The similarities are uncanny. By 1913, Anna Pavlova, the eternal exemplar of classical-ballet artistry, having danced with the Russian Imperial Ballet and, briefly, with Diaghilev’s Ballets Russes, took a handful of fellow dancers with her on the road. Twenty years later, Pavlova had brought ballet to the U.S., South America, Asia and, of course, Europe, inspiring the love of dance in far-flung destinations (among the girls enchanted by Pavlova in Los Angeles was Agnes de Mille). As an empowered woman of the arts, Pavlova retained creative control over performances and even choreographed her own roles.
One hundred ten years later — enter ballerina Tiler Peck. Over the past two decades, the 34-year-old brunette ballerina has stood out as a most elegant and fleet-footed of New York City Ballet principal dancers. Yes, that math is correct. Peck joined City Ballet at age fifteen, and, four years later, at nineteen, was named a principal. Still with NYCB, she has fashioned a boutique touring company, of which she is the dancing star. “Turn It Out With Tiler Peck & Friends” will enjoy a two-show run at The Soraya on Saturday evening October 28 followed by a Sunday matinee, October 29.
Tiler Peck caught the same bug that spurred Pavlova, along with many ballet superstars (famously, “Nureyev & Friends” in the 1980s) to bring small-scale, intimate performances to widespread audiences. But other similarities exist as well. Keenly interested in global dance forms, Pavlova invited on her tours in the mid-1920s the great Indian dancer Uday Shankar (brother to Ravi Shankar and uncle to Anoushka Shankar, who will perform at The Soraya on October 22). The two co-choreographed and performed three Indian-inspired pieces, both garbed in Indian costume.
“Turn It Out With Tiler Peck & Friends” follows this lead with its own diverse talent roster across a spectrum of dance genres. Tap-dance diva Michelle Dorrance is among the evening’s four choreographers, and she dances in the show as well — her first appearance at The Soraya. Lex Ishimoto, a SYTYCD Season 14 winner, is a killer hip-hop guy from Irvine, California. But balletomanes needn’t worry; a crème de le crème of classical whizz kids will populate the show. Among others, they are Mira Nadon, who just inherited iconic NYCB roles in “Jewels” and “Apollo”; Brooklyn Mack, in the vanguard of Black classical dance; Chun Wai Chan, City Ballet’s first principal dancer from China in its 75-year history; and Jillian Meyers, assistant choreographer on La La Land who choreographed for Madonna.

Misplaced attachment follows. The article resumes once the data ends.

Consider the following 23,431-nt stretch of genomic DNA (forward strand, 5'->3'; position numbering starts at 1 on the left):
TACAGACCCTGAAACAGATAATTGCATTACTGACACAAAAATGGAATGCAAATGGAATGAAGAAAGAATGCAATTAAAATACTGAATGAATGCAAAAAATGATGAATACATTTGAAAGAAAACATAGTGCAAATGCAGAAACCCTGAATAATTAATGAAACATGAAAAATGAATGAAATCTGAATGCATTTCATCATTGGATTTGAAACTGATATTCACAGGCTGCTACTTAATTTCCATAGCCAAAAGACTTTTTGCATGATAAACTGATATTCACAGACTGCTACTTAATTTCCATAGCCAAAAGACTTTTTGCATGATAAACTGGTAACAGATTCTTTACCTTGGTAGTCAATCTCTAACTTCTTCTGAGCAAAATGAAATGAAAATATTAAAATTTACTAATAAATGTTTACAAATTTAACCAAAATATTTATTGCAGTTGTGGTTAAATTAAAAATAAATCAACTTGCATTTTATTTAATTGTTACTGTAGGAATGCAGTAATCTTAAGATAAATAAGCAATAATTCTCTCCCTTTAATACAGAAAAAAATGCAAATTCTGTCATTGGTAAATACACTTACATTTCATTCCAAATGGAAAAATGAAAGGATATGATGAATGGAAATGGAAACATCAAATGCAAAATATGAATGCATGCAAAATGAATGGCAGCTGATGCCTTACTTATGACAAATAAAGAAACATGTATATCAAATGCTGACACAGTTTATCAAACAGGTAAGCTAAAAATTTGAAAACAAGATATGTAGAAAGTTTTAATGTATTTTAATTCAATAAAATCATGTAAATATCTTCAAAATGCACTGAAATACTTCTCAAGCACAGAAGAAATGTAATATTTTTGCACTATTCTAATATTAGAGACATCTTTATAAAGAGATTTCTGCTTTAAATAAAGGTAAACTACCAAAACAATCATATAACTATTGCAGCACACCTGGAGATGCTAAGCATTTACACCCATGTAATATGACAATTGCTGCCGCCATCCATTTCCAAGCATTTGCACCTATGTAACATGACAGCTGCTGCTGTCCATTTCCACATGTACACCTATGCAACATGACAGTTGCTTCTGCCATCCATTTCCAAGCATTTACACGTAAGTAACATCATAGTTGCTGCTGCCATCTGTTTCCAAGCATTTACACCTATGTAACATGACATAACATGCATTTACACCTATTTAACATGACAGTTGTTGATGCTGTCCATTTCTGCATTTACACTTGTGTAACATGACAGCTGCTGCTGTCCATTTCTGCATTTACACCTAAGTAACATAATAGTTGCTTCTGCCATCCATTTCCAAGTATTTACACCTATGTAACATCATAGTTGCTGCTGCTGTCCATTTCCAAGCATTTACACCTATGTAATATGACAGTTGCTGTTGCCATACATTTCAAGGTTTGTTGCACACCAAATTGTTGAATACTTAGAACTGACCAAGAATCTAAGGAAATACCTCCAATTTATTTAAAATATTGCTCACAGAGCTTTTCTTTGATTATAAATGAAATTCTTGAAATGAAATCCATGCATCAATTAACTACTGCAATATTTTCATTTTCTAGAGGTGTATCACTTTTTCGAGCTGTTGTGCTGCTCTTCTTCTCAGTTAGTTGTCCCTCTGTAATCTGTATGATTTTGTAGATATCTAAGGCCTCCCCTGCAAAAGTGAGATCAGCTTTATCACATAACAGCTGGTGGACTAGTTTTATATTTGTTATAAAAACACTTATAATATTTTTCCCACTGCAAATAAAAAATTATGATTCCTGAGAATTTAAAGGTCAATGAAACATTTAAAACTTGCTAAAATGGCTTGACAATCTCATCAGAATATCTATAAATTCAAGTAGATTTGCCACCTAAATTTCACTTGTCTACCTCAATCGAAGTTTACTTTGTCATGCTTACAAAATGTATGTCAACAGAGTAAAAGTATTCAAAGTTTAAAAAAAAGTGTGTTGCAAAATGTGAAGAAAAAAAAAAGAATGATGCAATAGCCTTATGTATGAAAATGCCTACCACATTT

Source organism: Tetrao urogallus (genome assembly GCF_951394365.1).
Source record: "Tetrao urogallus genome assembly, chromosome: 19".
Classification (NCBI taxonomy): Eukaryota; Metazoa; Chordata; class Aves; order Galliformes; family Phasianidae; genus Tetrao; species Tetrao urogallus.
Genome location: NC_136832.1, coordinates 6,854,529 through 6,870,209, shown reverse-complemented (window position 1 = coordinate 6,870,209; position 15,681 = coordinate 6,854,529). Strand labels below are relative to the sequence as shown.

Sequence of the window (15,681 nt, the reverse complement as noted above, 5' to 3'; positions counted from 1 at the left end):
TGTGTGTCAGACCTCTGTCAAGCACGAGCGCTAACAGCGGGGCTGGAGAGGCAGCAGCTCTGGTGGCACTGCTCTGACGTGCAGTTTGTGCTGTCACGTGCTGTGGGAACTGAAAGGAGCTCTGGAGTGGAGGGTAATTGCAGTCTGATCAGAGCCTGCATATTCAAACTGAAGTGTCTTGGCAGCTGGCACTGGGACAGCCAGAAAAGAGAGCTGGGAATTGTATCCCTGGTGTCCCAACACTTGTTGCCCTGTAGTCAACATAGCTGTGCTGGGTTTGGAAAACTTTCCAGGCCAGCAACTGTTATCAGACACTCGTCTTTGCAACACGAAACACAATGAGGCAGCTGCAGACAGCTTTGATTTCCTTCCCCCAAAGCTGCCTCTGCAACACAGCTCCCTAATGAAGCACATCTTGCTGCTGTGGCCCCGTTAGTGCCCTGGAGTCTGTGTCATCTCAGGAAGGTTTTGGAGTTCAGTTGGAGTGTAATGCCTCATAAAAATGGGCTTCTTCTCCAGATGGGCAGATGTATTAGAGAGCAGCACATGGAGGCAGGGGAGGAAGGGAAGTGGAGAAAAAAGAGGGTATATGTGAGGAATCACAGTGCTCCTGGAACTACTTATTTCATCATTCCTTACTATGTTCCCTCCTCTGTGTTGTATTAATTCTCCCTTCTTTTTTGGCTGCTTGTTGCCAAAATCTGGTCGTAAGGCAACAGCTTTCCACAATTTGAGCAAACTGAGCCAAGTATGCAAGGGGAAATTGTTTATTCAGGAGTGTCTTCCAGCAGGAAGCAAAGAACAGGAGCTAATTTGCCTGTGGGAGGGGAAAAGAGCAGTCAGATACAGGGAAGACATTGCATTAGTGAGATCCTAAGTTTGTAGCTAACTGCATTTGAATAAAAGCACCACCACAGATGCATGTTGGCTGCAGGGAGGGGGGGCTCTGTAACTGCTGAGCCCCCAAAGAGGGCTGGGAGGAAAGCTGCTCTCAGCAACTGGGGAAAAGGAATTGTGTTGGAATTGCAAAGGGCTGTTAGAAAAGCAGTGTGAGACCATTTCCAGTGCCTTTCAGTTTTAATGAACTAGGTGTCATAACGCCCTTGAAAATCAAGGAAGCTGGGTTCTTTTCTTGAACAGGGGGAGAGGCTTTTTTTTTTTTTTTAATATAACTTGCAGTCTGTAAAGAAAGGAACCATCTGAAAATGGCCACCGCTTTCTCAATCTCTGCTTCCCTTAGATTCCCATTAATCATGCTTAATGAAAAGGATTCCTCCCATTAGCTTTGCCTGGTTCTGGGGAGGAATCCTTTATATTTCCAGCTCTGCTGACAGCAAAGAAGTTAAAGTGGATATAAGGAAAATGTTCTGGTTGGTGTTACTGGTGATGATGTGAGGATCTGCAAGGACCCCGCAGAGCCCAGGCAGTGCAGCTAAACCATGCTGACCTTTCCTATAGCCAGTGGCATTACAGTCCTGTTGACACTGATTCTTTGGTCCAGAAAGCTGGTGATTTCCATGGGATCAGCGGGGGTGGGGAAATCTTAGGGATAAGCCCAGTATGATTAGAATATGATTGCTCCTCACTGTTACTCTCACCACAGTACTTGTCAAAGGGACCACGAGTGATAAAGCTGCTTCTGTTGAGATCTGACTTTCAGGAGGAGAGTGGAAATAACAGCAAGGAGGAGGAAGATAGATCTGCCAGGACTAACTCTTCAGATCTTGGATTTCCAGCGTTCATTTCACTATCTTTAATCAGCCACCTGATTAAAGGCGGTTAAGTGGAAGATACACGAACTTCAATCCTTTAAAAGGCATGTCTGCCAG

“I didn’t want it just to be just a gala, with a bunch of pas de deuxs, although that can be very beautiful,” said Peck. “I wanted a cohesive through line.” She turned to a friend for advice. “I actually talked to Misha…Baryshnikov. He said, ‘Well there has to be one of your works on the program.’ I thought, there’s no way I can hold my own with William Forsythe, Alonzo King and Michelle Dorrance.”
Surprisingly, Baryshnikov pushed back. “It makes sense,” he told her. “You can’t be in every part of the show [as a dancer]. But you are a choreographer; you’re a budding one.” Peck thought it through. “After a while,” she said, “I went with his suggestion.” That is why we’ll see Tiler Peck’s Thousandth Orange as an opening number, set to music by Pulitzer-prize winner Caroline Shaw, performed live by a string quartet.
King’s pas de deux, Swift Arrow, has jazz music by Jason Moran, who has often performed at The Soraya. “Tiler is a warm and engaging person — as magnetic as she is on stage, she is as a human being,” said King. “She surrounds herself with brilliance and humanity.”
Time Spell, Michelle Dorrance’s contribution, follows suit, sure to be an explosion of rhythm and sound. The final work, Forsythe’s The Barre Project, is the result of Peck’s long yearning to work with the brilliant, uber-modern choreographer. The pair Zoomed four times a week, a hugely difficult way to learn any dance, especially one by Forsythe, evincing extreme technical virtuosity.
These leaps of faith are familiar to Peck, who, at age eleven, danced and sang on Broadway nightly in a revival of The Music Man. By day she repaired to the School of American Ballet for classes. Despite a few fellow bunheads looking at her askance as a “jazzerina,” Peck pressed on. Her mother had been her first ballet instructor at the family’s Bakersfield dance studio. Deeper study was undertaken in six-hour round-trip daily commute, Bakersfield to Downey, to study with a former Bolshoi dancer. Two great Balanchine alumni also trained Peck: Patricia Neary and Yvonne Mounsey, both at the school of the Westside Ballet in Santa Monica.
Dance critic Marina Harss, who just reviewed Peck in leading roles in the Balanchine canon at Lincoln Center last week, called her, “a whirlwind, but also the epitome of the ballerina, in control, brilliant, and expansive.” Indeed, Tiler Peck is a true phenom. Her “Turn It Out with Tiler” classes went viral during the pandemic in 2020, reaching up to 15,000 daily participants on Instagram live. Her children’s book, Katarina Ballerina, Simon & Schuster published in 2020. Peck has three licensed clothing lines, and for one Peck herself poses as the catalogue model, “sur les pointes” donning outfits she herself designed. Now adding “producer” to her resume, is it possible we’ll all look back, back one hundred years hence, in admiration of Peck and her place in art and culture?